Showing posts with label grammar. Show all posts
Showing posts with label grammar. Show all posts


Analysis: Freud, Derrida and the Magic Slate

Do you remember playing with a magic slate as a child? Learn how Sigmund Freud uses this device to talk about the unconscious mind.
Photograph of “Iki-piirto” writing pad, a Finnish variety of Printator, known in German language as “Wunderblock”, as described by Sigmund Freud in his essay “A Note upon the ‘Mystic Writing-Pad’” from 1925. This writing aid has allegedly been used in Finnish schools circa 1950s when teaching mathematics, as there is a multiplication table on the backside (not pictured).
A Finnish Version of Freud's Wunderblock.
Do you remember this toy from your childhood? It’s charmingly called a “Magic Slate” or an “Etch-a-Sketch”. In German, the Wunderblock. I had a version of this toy as a kid. The novelty of the apparatus consists in the ability of the pad to retain impressions, such as drawings, and like a normal slate, the impressions can be erased, not by an eraser but by simply lifting the page. Presto. Freud and Derrida loved this thing. Freud liked it because the Magic Slate is a model for the human mind. Psychoanalysis! Derrida liked it because Freud's reading of it seems to suggest the unconscious is inhabited by writing and is prior to speech acts. Deconstruction!
The stylus is used to write, scribble, or draw on the transparent plastic sheaf which creates an impression on the middle thin layer. The magic slate I had as a kid was a simple plastic, red stylus. The slate itself was a flimsy plastic backing with the “magic sheaf” part lightly affixed to the backing.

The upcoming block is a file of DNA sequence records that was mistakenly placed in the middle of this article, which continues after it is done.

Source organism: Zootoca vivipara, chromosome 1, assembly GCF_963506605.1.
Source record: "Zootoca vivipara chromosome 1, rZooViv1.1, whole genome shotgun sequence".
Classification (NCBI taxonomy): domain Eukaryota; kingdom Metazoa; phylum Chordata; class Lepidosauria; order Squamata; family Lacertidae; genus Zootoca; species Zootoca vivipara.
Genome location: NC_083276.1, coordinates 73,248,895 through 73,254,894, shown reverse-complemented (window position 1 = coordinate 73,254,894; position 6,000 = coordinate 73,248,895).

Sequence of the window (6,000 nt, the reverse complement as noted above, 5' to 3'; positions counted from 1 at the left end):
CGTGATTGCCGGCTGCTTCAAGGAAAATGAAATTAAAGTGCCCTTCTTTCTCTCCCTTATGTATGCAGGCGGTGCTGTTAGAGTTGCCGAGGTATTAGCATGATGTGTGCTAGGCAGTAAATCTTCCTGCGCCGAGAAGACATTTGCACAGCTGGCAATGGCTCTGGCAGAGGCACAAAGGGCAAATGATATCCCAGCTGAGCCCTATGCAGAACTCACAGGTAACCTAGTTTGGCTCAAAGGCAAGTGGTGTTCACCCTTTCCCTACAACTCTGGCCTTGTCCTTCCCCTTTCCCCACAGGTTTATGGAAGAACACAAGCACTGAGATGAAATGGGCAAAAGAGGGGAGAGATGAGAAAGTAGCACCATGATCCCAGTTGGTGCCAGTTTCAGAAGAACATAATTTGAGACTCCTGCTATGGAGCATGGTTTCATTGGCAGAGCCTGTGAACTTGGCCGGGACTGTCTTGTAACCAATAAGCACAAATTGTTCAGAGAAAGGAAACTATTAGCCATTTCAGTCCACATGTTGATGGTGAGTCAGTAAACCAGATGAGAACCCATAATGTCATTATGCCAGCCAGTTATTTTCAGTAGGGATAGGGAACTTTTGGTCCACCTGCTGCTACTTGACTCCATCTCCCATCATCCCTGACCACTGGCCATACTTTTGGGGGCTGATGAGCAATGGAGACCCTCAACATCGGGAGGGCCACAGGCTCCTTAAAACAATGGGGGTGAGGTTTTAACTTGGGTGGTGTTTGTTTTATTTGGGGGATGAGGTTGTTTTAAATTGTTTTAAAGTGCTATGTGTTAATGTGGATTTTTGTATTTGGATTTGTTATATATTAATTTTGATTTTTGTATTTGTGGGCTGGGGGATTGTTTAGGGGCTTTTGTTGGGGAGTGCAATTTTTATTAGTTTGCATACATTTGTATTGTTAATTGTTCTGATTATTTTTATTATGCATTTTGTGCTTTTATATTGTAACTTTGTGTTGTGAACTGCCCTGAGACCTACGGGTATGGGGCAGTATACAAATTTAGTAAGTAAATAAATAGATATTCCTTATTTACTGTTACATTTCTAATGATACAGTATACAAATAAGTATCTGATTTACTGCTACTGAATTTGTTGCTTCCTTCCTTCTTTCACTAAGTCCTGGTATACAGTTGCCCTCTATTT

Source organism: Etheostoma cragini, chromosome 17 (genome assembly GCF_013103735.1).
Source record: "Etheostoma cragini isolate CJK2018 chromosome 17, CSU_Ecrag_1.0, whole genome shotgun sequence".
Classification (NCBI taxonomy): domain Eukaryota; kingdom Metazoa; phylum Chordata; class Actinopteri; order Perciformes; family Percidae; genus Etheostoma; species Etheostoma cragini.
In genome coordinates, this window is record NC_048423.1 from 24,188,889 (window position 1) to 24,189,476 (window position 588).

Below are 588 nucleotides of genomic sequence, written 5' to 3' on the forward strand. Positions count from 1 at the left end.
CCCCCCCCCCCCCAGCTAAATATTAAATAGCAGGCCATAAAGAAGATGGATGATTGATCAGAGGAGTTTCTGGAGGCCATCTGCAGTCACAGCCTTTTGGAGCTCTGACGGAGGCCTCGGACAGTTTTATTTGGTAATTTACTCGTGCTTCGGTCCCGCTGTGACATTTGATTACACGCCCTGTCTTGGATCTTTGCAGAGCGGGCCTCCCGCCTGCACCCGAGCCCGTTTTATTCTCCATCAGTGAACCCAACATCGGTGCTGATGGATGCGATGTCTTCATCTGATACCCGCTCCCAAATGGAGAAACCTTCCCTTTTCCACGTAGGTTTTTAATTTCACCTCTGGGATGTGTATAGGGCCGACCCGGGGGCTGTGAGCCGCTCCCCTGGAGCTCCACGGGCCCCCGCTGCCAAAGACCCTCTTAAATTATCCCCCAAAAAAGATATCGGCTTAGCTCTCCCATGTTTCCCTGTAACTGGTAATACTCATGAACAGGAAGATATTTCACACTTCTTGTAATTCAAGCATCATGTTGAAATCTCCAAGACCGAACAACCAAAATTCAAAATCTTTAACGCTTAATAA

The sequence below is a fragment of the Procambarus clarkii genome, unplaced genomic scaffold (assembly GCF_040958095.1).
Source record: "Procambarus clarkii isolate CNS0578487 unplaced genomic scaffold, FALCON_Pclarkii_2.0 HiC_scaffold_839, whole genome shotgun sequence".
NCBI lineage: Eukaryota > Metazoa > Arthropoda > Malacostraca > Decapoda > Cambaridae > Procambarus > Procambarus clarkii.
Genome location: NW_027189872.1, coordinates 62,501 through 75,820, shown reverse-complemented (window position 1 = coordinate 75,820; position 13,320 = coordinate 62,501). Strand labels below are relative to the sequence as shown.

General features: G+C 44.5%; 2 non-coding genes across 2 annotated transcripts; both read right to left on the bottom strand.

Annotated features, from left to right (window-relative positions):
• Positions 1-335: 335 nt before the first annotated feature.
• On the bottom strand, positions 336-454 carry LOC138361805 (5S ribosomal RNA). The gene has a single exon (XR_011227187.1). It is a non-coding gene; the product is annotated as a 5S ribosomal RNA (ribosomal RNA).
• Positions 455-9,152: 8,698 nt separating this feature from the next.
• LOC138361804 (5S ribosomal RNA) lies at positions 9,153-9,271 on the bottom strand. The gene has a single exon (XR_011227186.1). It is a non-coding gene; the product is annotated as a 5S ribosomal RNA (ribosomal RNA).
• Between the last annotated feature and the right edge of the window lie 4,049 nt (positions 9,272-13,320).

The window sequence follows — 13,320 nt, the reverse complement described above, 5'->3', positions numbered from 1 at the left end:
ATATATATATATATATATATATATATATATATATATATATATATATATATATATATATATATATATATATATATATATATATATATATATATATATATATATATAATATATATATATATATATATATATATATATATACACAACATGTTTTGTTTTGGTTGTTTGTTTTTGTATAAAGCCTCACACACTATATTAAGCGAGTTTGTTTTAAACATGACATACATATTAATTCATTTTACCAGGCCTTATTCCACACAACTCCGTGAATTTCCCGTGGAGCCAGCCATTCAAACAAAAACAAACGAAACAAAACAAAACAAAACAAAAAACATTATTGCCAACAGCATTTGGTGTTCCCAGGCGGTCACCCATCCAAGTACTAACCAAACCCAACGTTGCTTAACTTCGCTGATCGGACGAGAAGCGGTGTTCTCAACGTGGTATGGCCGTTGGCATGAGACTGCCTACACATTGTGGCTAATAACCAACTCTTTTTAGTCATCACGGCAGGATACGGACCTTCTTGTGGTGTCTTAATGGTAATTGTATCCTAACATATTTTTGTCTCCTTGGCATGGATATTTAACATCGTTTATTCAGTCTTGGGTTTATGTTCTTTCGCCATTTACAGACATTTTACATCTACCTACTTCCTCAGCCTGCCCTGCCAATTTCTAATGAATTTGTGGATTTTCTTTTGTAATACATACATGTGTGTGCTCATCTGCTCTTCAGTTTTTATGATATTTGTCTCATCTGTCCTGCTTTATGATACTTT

When the sheaf is lifted, the thin papery layer which exists beneath it is erased of its impression. At the bottom, a resinous wax layer exists which retains etched into the resin the residuals, or traces of all the previous impressions.

Freud on the “Magic Slate”
Freud wrote a short seven-page essay called "A Note Upon The Mystic Writing Pad." He wrote the essay to explain his theory of memory via the working apparatus of the Wunderblock. The outer coating represents the protective layer of the mind. The layer protects the mind from too much excitation. Notice if the thin paper layer is torn or contaminated the Wunderblock ceases to work in the same way that trauma can irreparably damage the psyche. The stylus represents a stimulus from the outside world. The papery layer is the conscious mind and the wax resin is representative of the unconscious.

The memory of the present can be erased, but like the mind, retains the impressions in the unconscious. The Wunderblock can both destroy and create.

Freud thought the Magic Slate was the closest machine-toy resembling the human mind. The only difference between the Wunderblock and the human mind is the mind's waxy resin layer can come back and disrupt the psychic life. Notably in dreams and trauma.

Derrida On Freud
Derrida, in an essay called "Freud and the Scene of Writing" was astounded that Freud, as a metaphysical thinker, could have inadvertently stumbled upon a machine that is a metaphor for the techné (production) of memory.

Derrida wonders how Freud could have imagined the Wunderblock to represent the psychic life while not realizing that the fundamental essence of the toy, like the mind, is its reserve of graphical traces, not phonetic signifiers.


On Realism and Strunk and White: Rule 16 On Writing

I write about, in this post, the famous book the Elements of Style - one of the few editorial style books to make it to the bestseller list.
I live by this rule of writing:
Rule 16: "Prefer the specific to the general, the definite to the vague, the concrete to the abstract" (pg. 21).
Find my TpT store here and be amazed.
Sad to say that I never once owned a copy of Strunk and White, the famed Elements of Style that completes the shelf of any writer (worth his salt).

Most of my adult life I lived amidst the company of other people's books. Now that I am free from the prescriptions of communal living I find myself purchasing books that I never in the past had to own. Strunk and White is one such book.